But if you’re still here, let’s do some analysis.
First, pretend you are the visitor and search for the top three phrases that they search for. What do you see? Anything unexpected? Are you having the experience you want them to have? I bet I just lost some more of you. The issues are so obvious that you don’t need any suggestions.
Still haven’t left? Great. Here are some examples of insights. These are examples of what your visitors are trying to tell you.
You are a patio furniture company. You sell all kinds of outdoor stuff for decks, patios and pools. Your navigation might look like this:
And here is what your Behavior > Site Search > Queries report looks like:
See the problem?
Your visitors are searching for “umbrellas” because they don’t see it in your navigation. Your navigation says “Shade Solutions” which is a weird term that people never say. Unless you’re a marketer… It’s going to be hot at the beach today. Don’t forget your shade solution!
Action! Change your navigation labels to align with the phrases your audience is searching for.
You are a construction equipment dealer. Your website has a resource center with guides for buying all kinds of machines. It’s a big section, so it has a search tool.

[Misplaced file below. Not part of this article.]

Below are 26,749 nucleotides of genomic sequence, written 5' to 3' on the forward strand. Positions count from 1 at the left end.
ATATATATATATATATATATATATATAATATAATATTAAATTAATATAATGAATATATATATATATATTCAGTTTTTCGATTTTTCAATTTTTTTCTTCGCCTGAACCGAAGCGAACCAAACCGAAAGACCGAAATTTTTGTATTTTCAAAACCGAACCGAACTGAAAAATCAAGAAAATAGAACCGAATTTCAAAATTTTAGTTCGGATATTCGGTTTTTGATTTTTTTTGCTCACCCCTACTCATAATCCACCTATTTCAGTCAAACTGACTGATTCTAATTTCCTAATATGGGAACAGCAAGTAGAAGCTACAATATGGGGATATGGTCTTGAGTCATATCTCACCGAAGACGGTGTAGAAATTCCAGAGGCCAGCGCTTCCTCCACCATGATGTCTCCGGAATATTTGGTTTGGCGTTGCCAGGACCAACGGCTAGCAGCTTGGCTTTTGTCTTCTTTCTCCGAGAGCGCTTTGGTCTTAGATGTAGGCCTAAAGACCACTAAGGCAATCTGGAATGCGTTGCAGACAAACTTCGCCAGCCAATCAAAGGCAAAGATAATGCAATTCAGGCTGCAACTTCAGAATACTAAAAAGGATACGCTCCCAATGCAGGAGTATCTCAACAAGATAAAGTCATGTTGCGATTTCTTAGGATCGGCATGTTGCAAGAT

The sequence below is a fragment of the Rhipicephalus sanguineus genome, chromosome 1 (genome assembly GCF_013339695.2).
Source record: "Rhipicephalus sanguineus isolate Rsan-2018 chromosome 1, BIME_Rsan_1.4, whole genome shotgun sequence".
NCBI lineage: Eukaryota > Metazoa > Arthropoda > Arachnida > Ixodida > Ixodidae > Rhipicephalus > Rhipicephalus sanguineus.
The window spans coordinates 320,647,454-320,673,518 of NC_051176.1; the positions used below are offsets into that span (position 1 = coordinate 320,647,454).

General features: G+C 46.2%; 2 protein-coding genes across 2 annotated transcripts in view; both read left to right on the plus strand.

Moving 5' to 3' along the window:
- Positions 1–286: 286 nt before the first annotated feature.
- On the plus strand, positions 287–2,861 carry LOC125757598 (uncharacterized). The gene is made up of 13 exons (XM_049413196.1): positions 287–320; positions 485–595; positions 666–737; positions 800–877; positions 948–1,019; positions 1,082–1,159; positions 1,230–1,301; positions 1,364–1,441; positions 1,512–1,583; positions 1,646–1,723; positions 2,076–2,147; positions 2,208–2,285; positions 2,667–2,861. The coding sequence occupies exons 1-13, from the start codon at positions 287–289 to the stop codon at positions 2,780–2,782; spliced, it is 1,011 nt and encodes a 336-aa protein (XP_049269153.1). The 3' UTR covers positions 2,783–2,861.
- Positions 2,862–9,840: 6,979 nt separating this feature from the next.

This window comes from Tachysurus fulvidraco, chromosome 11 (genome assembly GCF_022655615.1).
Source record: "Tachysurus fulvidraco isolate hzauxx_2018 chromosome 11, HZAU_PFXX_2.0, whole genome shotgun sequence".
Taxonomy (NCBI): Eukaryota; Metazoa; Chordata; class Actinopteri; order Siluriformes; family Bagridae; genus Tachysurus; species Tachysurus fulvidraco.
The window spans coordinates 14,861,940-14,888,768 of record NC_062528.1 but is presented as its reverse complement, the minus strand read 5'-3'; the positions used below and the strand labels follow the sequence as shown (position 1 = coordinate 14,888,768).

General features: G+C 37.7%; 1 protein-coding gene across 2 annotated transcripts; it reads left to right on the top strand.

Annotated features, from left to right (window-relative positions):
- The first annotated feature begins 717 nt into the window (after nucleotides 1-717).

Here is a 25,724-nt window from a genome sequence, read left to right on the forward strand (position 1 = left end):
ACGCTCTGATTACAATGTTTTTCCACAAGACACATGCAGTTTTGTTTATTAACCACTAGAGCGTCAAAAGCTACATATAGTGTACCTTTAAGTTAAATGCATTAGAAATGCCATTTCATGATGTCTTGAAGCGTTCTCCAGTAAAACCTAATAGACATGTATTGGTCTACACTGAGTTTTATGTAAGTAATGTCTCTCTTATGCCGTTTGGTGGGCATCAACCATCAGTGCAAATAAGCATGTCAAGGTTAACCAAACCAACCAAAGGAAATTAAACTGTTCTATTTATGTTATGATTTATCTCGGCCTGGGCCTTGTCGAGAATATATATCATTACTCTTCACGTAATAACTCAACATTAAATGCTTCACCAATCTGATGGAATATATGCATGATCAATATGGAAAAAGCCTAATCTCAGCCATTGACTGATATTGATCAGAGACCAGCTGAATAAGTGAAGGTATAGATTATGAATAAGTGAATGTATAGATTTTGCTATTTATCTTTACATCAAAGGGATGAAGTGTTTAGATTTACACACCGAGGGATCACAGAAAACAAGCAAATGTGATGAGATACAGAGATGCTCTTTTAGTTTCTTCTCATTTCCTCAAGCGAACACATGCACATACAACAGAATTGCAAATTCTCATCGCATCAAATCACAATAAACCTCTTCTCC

And here is what your Site Search > Queries report looks like:
See the opportunity?
The page gives them three big options. But since they don’t see what they want, they search.
Action! Add “bulldozers” to one of the labels, give it it’s own section or make one of the images a bulldozer!
You are a bank. Your site has lots of pages and content, so of course, there is a search tool. When you take a look, you can see that visitors are looking for some very specific information: “routing numbers.”
But look more closely at the data. See the “% Search Exits” column? Most people who search for this leave the site after searching. They leave before clicking again. They leave without finding anything!
Another way to look at this is to add more data to this report by using a “secondary dimension.”
Now you’re looking at a list of what people search for and the last page they visited. You can tell right away that some people find what they’re looking for and others leave from the search results page.
They never clicked. They left without the information they needed.
This is called the “Report of Broken Dreams” because it shows you what your visitors searched for, but didn’t find.
Action! This should be an easy fix.
Site search SEO is a type of optimization that everyone should love. Make your own content rank in your own search tool on your own website.